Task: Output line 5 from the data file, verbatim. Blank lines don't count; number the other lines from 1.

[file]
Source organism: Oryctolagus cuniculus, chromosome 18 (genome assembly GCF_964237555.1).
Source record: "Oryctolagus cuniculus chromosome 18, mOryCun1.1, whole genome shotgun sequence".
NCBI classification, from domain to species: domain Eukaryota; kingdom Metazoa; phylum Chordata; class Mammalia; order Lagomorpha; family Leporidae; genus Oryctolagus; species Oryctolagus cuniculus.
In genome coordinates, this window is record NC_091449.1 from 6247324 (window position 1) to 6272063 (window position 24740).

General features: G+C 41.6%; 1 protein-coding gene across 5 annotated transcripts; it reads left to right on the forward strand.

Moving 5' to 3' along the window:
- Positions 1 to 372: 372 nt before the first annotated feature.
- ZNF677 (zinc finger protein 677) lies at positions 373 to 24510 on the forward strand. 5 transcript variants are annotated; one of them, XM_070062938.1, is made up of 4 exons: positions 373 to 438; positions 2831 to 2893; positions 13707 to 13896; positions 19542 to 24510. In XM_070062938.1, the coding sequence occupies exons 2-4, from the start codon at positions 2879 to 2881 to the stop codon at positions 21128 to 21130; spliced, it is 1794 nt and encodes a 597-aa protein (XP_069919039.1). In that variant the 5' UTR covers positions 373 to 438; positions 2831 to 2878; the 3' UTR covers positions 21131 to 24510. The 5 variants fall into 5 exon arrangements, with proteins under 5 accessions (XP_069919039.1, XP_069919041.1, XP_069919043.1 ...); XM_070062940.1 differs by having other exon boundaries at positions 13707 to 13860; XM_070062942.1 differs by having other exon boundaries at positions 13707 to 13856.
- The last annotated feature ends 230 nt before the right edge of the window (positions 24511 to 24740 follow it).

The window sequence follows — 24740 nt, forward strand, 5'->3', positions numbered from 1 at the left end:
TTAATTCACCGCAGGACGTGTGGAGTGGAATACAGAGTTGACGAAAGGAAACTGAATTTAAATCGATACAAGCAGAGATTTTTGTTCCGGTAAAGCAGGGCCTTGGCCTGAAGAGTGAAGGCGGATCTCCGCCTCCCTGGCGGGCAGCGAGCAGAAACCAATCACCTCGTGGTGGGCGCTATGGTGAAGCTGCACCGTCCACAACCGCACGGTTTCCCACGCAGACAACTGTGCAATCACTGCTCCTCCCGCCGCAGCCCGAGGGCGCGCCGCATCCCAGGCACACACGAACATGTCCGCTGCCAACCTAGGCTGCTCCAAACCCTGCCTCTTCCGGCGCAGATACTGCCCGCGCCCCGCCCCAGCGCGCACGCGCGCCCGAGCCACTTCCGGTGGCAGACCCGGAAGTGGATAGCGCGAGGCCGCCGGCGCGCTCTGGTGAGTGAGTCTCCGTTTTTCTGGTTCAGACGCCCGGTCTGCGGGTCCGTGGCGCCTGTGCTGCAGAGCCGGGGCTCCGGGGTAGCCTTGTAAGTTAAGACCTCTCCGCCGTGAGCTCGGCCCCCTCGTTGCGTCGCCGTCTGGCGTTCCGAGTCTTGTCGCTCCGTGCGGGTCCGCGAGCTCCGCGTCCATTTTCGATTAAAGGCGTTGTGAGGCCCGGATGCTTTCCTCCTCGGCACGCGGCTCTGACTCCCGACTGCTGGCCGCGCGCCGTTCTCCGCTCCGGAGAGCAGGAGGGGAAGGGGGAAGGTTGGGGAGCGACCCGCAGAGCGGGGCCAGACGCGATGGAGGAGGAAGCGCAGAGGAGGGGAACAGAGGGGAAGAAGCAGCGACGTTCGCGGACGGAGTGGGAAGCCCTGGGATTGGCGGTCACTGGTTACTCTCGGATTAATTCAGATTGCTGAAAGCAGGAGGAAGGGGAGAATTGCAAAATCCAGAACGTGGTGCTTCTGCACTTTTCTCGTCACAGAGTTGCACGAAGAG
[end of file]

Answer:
General features: G+C 41.6%; 1 protein-coding gene across 5 annotated transcripts; it reads left to right on the forward strand.